Tau-transfected N2A cells were harvested and then lysed in the sample buffer (50 mM, Tris pH 7.6; 2% sodium dodecyl sulfate; 10% glycerol; 0.2% bromophenol blue and 3 mM PMSF) for 30 min on ice. A low-speed centrifugation of 1,000 × g for 3–5 min at 4°C was conducted to remove nuclei and cell debris. Proteins were then separated by 10% SDS-PAGE and transferred to nitrocellulose (NC) membrane. After blocking for 1 h in a solution of 5% non-fat dry milk in TBS (tris buffered saline)/Tween 20, membranes were immunoblotted with antibody Tau-5 (Lab Vision; 1:1000 dilutions) against total tau or antibody DM1A (Sigma; 1:1000 dilutions) against α-tubulin. Horseradish peroxidase-conjugated mouse anti-goat IgG (Rockford; 1:3,000 dilutions) was added for 1 h at room temperature for visualization.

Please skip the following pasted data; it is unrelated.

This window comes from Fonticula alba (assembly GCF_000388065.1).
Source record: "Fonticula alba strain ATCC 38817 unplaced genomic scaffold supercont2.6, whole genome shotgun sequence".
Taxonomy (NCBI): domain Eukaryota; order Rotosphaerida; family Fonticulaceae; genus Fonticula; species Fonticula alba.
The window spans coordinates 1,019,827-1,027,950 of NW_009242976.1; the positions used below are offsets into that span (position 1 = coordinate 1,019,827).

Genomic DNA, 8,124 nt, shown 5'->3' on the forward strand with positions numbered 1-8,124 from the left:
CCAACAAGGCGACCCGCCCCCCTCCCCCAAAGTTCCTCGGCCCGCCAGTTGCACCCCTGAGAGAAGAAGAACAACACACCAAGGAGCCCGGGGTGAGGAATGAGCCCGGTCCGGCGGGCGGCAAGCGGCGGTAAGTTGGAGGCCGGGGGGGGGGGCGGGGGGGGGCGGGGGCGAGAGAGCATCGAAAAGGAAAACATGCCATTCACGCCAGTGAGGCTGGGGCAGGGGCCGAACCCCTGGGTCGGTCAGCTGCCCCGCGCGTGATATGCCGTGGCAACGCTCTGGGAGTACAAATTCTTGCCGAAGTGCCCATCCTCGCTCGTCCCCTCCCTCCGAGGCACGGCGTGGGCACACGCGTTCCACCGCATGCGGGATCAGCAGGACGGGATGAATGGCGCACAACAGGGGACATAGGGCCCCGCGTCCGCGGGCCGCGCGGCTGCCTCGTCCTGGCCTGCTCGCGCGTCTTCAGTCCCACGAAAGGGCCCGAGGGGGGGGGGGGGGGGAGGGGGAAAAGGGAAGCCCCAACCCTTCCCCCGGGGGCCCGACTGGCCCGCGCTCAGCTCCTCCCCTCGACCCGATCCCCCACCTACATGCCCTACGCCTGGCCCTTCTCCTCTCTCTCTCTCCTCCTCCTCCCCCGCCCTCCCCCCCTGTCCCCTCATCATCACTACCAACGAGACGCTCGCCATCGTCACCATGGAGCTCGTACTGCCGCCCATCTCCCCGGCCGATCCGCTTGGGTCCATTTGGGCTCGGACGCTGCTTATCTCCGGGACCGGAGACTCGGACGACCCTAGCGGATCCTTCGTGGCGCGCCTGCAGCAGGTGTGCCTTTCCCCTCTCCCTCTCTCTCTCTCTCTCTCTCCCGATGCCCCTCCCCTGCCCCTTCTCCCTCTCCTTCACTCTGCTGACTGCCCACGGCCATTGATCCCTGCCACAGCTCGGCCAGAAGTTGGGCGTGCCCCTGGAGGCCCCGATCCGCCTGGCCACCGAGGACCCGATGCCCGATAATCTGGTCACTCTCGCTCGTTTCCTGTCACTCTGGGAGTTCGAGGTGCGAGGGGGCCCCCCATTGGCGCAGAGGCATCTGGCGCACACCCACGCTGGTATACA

Cell proliferation assay
Cell proliferation was measured by a WST-8 (2-(2-methoxy-4-nitrophenyl)-3- (4-nitrophenyl)-5-(2, 4-disulfophenyl)-2H-tetrazolium) assay (Beyotime) according to the manufacture’s protocol. After suspending N2A or HEK293 cells in DMEM medium without phenol red, the 100 µl of cell suspension (1000 cells/well) was plated in 96-well plates and grown for 24 h; then tau40 was transfected into cells using Lipofectamine 2000. In some cases, cells were treated with TEA, a general blocker of Kv channels. TEA was diluted in the medium prior to application to the cells. WST-8 assay reagents (10 µl) were added into medium after these cells were cultured for 48 h. Following, cells were incubated at 37°C for 1–4 h and the absorbance at 450 nm was detected by a microplate reader.
Total RNA was prepared from N2A or HEK293 cells using the TRIzol reagent (Invitrogen, Carlsbad, CA) and further treated with DNase I (Invitrogen). The concentration of total RNA was defined by measurement of the absorption at 260 nm. Total RNA (1 μg) was reverse transcribed (RT) into first strand cDNA with Oligo(dT) and M-MLV reverse transcriptase (Invitrogen).